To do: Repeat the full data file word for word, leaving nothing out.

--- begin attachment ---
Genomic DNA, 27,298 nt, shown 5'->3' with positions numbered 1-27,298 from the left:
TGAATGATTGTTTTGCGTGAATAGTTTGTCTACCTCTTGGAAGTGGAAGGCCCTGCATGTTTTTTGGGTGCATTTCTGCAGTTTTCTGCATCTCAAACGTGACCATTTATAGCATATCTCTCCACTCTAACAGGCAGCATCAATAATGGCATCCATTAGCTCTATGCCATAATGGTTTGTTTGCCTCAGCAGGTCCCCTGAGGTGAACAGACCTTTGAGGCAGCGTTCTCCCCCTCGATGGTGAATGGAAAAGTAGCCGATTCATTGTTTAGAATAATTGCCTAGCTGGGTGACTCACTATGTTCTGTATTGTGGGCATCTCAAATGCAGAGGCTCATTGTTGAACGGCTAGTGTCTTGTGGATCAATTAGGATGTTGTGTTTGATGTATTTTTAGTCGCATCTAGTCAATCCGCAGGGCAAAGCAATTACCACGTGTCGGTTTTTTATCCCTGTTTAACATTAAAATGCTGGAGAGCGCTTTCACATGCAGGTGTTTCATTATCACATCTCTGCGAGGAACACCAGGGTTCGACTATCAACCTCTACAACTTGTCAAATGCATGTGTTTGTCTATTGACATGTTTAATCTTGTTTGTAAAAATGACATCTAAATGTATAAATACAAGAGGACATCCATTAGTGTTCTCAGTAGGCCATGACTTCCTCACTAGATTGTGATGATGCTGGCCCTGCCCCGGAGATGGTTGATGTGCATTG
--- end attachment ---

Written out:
Genomic DNA, 27,298 nt, shown 5'->3' with positions numbered 1-27,298 from the left:
TGAATGATTGTTTTGCGTGAATAGTTTGTCTACCTCTTGGAAGTGGAAGGCCCTGCATGTTTTTTGGGTGCATTTCTGCAGTTTTCTGCATCTCAAACGTGACCATTTATAGCATATCTCTCCACTCTAACAGGCAGCATCAATAATGGCATCCATTAGCTCTATGCCATAATGGTTTGTTTGCCTCAGCAGGTCCCCTGAGGTGAACAGACCTTTGAGGCAGCGTTCTCCCCCTCGATGGTGAATGGAAAAGTAGCCGATTCATTGTTTAGAATAATTGCCTAGCTGGGTGACTCACTATGTTCTGTATTGTGGGCATCTCAAATGCAGAGGCTCATTGTTGAACGGCTAGTGTCTTGTGGATCAATTAGGATGTTGTGTTTGATGTATTTTTAGTCGCATCTAGTCAATCCGCAGGGCAAAGCAATTACCACGTGTCGGTTTTTTATCCCTGTTTAACATTAAAATGCTGGAGAGCGCTTTCACATGCAGGTGTTTCATTATCACATCTCTGCGAGGAACACCAGGGTTCGACTATCAACCTCTACAACTTGTCAAATGCATGTGTTTGTCTATTGACATGTTTAATCTTGTTTGTAAAAATGACATCTAAATGTATAAATACAAGAGGACATCCATTAGTGTTCTCAGTAGGCCATGACTTCCTCACTAGATTGTGATGATGCTGGCCCTGCCCCGGAGATGGTTGATGTGCATTG